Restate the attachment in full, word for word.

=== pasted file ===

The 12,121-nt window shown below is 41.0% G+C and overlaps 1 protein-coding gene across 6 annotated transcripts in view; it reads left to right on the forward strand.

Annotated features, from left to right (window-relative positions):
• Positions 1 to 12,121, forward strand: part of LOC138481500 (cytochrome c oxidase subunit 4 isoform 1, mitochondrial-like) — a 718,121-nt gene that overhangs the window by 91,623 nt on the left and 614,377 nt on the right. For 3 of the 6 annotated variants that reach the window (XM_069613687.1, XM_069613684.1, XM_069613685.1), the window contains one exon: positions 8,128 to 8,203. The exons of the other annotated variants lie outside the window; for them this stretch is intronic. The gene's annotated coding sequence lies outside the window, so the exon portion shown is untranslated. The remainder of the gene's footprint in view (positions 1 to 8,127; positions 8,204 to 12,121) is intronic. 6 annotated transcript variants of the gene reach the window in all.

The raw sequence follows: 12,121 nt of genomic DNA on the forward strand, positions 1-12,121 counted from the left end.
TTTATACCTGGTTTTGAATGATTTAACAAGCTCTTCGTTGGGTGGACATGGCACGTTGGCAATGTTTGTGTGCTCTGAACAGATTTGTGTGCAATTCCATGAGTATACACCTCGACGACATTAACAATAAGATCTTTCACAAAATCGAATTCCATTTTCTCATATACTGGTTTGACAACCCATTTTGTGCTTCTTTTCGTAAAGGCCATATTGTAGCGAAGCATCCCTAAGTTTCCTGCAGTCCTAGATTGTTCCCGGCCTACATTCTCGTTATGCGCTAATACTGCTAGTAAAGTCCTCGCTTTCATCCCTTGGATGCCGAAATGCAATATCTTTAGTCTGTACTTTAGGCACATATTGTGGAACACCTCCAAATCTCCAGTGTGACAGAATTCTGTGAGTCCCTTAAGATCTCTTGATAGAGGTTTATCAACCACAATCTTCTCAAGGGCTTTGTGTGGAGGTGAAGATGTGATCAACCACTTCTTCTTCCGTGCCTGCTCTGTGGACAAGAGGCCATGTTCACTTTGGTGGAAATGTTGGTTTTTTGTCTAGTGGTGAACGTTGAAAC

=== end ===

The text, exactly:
The 12,121-nt window shown below is 41.0% G+C and overlaps 1 protein-coding gene across 6 annotated transcripts in view; it reads left to right on the forward strand.

Annotated features, from left to right (window-relative positions):
• Positions 1 to 12,121, forward strand: part of LOC138481500 (cytochrome c oxidase subunit 4 isoform 1, mitochondrial-like) — a 718,121-nt gene that overhangs the window by 91,623 nt on the left and 614,377 nt on the right. For 3 of the 6 annotated variants that reach the window (XM_069613687.1, XM_069613684.1, XM_069613685.1), the window contains one exon: positions 8,128 to 8,203. The exons of the other annotated variants lie outside the window; for them this stretch is intronic. The gene's annotated coding sequence lies outside the window, so the exon portion shown is untranslated. The remainder of the gene's footprint in view (positions 1 to 8,127; positions 8,204 to 12,121) is intronic. 6 annotated transcript variants of the gene reach the window in all.

The raw sequence follows: 12,121 nt of genomic DNA on the forward strand, positions 1-12,121 counted from the left end.
TTTATACCTGGTTTTGAATGATTTAACAAGCTCTTCGTTGGGTGGACATGGCACGTTGGCAATGTTTGTGTGCTCTGAACAGATTTGTGTGCAATTCCATGAGTATACACCTCGACGACATTAACAATAAGATCTTTCACAAAATCGAATTCCATTTTCTCATATACTGGTTTGACAACCCATTTTGTGCTTCTTTTCGTAAAGGCCATATTGTAGCGAAGCATCCCTAAGTTTCCTGCAGTCCTAGATTGTTCCCGGCCTACATTCTCGTTATGCGCTAATACTGCTAGTAAAGTCCTCGCTTTCATCCCTTGGATGCCGAAATGCAATATCTTTAGTCTGTACTTTAGGCACATATTGTGGAACACCTCCAAATCTCCAGTGTGACAGAATTCTGTGAGTCCCTTAAGATCTCTTGATAGAGGTTTATCAACCACAATCTTCTCAAGGGCTTTGTGTGGAGGTGAAGATGTGATCAACCACTTCTTCTTCCGTGCCTGCTCTGTGGACAAGAGGCCATGTTCACTTTGGTGGAAATGTTGGTTTTTTGTCTAGTGGTGAACGTTGAAAC